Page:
I want to focus on another aspect of this story, one that isn't getting much coverage. There has been, I believe, a deliberate confusion in the coverage of the Middle East, a "no forest for the trees" aspect.
When a painter paints a picture, he tries to make sure that he has as much detail as he possibly can in his landscape, to bring a sense of reality to his image. This means getting in close, and being precise.
But the painter takes a step back every so often to look at the totality of his work. Likewise, I think the United States has to do this when it comes to the Middle East, as well.
There is a strategy being deployed, of course, no matter what the underlying stimulus is. It's fairly obvious that, in an attempt to extend hegemonic influence over the Middle East, the US is trying to impose western democracy on an eastern culture. This requires, demands, the unconditional support of Israel, as well as the continued torture of Iraq as a sovereign entity.
To assume, however, the United States and her allies (such as they are) are the only combatant with a regional strategy is foolish. I believe that the Muslim world sees a strategic opportunity now to chip away at American influence in the region and destroy Israel in one fell swoop.
In this, they have an enormous advantage and a tool that America has shown little effectiveness fighting against.
The advantage is outnumbering and outflanking Americans and Israelis. Strategic positions in the region are completely controlled by Muslims, and even if by some miracle, we were to succeed in establishing a functioning democracy that treated everyone fairly in Iraq, this would not change, and it wouldn't be long after we tore down our tents that Iraq would be inundated with other armies, much like Saigon after the Vietnam war.
The tool the Muslims have, which is an outgrowth of this regional strategic advantage, is mobility.
We've seen this employed already in Iraq. Bush "surges" in Baghdad, so the insurgency maintains some constant pressure there to pin down the surge, and then opens up new attacks in Anbar, Basra, and the Kurdish territories.
If you study the Israel-Hamas/Hizbollah conflict of the past few years, this is precisely what is happening in Israel: a continual pounding of the Israeli borders, probing for weaknesses. And eventually, they will find one.
One other note about Iraq and how our failures there will effect Israel: as with the Soviet invasion of Afghanistan in the 1980s repelled by the mujahedin, the insurgency is taking much comfort over the fact that, right now, they're running even with the vaunted American army, the greatest military force in the history of the planet.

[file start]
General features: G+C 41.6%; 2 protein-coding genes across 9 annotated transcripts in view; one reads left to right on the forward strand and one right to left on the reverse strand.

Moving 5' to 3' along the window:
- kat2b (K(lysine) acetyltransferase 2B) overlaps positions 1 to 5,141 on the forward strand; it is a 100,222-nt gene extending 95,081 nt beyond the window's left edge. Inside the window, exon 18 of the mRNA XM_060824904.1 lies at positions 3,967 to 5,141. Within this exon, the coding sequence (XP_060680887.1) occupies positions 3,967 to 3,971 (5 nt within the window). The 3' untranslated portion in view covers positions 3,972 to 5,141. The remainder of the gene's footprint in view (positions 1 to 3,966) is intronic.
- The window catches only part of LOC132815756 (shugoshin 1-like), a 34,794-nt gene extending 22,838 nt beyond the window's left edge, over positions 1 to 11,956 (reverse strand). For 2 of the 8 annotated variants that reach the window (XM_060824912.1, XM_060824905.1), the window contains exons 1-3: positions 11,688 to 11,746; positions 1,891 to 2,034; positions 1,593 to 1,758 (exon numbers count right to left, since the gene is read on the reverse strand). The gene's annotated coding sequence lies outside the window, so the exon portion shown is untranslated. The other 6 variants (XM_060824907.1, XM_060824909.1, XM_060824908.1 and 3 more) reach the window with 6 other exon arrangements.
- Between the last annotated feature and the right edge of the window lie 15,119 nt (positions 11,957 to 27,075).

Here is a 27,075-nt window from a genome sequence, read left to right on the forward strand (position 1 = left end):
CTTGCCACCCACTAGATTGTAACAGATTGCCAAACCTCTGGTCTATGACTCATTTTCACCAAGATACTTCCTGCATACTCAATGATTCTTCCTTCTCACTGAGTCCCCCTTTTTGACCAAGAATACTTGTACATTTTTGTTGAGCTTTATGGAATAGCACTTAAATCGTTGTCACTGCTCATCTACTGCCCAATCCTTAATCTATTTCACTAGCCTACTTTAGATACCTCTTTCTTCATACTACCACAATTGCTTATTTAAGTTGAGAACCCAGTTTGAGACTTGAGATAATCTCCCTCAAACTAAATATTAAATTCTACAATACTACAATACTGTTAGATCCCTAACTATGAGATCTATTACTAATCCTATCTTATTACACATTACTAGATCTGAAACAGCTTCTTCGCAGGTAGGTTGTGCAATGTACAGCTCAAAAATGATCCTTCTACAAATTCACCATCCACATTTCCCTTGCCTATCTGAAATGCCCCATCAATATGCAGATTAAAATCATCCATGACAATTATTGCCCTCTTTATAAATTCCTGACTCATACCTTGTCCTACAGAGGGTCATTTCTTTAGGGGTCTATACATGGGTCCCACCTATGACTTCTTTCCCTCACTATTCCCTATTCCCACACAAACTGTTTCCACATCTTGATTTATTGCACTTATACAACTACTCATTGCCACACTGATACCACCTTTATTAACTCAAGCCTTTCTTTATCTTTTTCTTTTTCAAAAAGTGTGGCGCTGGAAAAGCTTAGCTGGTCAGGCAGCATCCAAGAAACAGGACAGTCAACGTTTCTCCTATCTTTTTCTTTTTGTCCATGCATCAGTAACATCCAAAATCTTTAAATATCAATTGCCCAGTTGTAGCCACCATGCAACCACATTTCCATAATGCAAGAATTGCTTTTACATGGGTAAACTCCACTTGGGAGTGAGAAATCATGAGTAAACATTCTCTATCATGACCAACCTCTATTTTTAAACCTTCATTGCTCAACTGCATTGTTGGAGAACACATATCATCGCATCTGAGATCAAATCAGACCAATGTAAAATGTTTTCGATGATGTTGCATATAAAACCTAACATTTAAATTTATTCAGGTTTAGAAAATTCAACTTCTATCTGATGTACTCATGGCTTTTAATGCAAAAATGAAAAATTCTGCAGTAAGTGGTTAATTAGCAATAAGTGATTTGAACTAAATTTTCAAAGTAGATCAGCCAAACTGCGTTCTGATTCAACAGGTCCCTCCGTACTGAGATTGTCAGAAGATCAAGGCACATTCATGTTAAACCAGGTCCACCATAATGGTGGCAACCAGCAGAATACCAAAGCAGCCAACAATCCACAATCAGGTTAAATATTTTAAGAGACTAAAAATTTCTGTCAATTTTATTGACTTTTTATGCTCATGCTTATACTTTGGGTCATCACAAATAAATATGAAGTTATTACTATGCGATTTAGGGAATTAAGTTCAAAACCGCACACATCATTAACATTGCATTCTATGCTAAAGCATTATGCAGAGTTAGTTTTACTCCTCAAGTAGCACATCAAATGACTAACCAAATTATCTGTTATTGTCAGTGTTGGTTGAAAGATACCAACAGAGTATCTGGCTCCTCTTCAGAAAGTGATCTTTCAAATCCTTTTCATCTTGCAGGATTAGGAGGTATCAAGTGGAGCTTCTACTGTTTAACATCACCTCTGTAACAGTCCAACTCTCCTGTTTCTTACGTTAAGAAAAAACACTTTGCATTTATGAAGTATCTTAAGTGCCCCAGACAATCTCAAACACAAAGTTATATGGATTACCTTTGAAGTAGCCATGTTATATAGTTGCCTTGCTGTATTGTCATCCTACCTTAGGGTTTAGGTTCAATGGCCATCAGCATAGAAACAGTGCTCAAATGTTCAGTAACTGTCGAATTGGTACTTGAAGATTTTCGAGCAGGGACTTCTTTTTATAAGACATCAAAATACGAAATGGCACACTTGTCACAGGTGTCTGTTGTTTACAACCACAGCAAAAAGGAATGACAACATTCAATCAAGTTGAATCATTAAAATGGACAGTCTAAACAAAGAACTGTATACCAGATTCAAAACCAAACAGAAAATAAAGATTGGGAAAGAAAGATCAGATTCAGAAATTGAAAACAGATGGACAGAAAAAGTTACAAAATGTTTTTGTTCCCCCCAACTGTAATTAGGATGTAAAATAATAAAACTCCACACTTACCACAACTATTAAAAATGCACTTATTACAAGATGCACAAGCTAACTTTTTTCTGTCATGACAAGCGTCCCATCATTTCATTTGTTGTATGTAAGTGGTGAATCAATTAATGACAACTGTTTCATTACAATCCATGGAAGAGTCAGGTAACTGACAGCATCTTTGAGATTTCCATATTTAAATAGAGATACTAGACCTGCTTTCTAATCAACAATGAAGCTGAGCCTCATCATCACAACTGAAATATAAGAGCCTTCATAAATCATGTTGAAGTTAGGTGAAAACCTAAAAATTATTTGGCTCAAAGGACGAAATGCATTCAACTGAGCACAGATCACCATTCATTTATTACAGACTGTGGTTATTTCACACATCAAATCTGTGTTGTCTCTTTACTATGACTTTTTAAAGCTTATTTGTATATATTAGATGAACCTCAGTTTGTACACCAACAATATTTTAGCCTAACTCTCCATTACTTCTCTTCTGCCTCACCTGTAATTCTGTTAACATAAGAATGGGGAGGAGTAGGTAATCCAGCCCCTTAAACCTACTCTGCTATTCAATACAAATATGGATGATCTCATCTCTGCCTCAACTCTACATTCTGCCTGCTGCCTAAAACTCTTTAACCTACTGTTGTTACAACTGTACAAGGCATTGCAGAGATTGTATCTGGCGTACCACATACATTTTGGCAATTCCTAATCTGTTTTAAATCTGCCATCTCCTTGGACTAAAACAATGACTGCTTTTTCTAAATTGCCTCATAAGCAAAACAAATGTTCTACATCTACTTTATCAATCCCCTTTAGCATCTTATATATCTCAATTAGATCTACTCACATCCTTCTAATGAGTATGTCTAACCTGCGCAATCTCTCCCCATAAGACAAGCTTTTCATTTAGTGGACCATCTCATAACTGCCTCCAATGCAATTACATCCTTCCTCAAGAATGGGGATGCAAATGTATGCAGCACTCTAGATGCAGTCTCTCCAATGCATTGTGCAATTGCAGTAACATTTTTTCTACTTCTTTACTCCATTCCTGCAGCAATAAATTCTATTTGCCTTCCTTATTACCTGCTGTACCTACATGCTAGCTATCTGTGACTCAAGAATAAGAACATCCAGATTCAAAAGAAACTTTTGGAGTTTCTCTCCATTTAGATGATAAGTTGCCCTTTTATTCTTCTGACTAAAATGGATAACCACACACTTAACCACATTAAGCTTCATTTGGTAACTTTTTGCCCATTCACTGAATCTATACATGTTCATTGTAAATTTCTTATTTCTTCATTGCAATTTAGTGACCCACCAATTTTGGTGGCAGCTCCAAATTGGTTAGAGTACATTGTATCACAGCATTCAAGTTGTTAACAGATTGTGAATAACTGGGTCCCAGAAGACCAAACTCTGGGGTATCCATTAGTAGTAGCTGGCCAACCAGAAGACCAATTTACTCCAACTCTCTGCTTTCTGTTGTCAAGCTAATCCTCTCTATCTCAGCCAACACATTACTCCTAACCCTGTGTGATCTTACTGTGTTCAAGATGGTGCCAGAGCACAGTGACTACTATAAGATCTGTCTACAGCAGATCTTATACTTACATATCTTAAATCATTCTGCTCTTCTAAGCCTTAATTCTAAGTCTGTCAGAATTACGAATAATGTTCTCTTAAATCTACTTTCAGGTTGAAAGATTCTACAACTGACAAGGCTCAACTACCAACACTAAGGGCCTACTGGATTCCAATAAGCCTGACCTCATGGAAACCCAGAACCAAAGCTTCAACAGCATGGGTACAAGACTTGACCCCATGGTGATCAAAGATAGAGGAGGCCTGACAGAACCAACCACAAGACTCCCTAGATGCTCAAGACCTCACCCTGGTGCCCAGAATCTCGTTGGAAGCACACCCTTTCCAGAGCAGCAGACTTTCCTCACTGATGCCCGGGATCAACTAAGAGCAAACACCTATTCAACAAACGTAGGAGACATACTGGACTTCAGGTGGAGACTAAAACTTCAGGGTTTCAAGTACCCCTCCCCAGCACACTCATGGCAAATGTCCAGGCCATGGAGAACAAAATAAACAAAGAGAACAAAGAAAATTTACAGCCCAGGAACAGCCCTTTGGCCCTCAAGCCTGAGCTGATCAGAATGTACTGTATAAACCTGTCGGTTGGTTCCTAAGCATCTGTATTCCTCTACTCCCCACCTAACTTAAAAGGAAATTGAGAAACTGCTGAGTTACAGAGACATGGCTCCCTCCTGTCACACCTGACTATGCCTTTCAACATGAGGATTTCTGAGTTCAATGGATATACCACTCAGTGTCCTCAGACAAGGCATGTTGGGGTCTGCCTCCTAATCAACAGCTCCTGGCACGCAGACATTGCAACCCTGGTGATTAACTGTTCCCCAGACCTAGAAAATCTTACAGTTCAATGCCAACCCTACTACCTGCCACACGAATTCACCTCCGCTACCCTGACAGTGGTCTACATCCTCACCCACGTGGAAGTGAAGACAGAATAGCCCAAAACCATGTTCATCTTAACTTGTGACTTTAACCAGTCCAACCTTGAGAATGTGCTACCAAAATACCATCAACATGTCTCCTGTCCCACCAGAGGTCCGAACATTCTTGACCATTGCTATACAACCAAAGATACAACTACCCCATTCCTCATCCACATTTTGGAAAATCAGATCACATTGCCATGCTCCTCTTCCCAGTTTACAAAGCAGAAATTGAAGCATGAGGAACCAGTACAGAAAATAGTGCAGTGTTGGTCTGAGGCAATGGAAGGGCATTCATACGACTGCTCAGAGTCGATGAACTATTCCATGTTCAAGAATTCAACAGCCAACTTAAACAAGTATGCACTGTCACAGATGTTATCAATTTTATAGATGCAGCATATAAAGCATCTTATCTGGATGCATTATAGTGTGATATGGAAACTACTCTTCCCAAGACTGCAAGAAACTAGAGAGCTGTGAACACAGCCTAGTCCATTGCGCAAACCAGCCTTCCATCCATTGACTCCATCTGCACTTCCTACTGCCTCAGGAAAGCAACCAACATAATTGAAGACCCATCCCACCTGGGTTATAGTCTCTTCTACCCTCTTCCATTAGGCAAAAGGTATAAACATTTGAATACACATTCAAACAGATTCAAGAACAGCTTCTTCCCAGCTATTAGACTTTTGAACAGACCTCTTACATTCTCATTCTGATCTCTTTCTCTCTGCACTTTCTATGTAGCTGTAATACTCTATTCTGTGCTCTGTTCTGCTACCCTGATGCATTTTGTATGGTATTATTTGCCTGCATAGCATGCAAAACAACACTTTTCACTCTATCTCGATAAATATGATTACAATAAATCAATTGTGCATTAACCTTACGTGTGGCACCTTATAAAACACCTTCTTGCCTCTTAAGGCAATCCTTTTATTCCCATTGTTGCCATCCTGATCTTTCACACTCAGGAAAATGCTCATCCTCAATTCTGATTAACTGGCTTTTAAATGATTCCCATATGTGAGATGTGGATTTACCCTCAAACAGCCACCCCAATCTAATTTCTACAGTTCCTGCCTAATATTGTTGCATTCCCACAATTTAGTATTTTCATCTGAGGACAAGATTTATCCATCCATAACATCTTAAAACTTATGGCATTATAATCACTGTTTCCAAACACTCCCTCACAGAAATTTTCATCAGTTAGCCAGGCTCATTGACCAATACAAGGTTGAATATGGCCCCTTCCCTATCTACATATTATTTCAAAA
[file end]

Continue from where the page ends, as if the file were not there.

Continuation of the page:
Does anyone, in or out of the White House, not see the implications of this? I mean, it is happening already, to be sure, but what's to stop Al Qaeda and its allies (and whatever power is supplying support) from pulling the same tactics in Jerusalem and Tel Aviv and the Golan Heights?
So long as no particular state can be associated with the violence and attacks, there will literally be a billion people signing up for suicide bombing runs, and planting IEDs, and firing upon Israeli civilians, because what's the United States going to do? Occupy Israel as badly as they've occupied Iraq?
I think by looking at this analysis in the harsh light of day, we can begin to grasp why there is this sense of desperation about Iraq fomenting throughout the White House: if they screw this up, if they can't find a strategy to defeat the insurgency that can be transported to Israel, then not only will they have lost Iraq, but they would go down in history as the administration that lost Israel, as well.
Ironic, considering the fact that among the neo-cons who proposed this debacle are several staunchly pro-Israel Jews...
Thursday, May 17, 2007
Clearly, at least to some degree, the "consent of the governed" was becoming a commodity to be purchased by the highest bidder. To the extent that money and the clever use of electronic mass media could be used to manipulate the outcome of elections, the role of reason began to diminish. -- The Assault on Reason, Al GoreDuring the Clinton administration...you remember, the days of wine and roses?...there was a clear separation between the political wing of the White House and the Department of Justice, embodied by the first woman (and longest-serving) Attorney General, Janet Reno.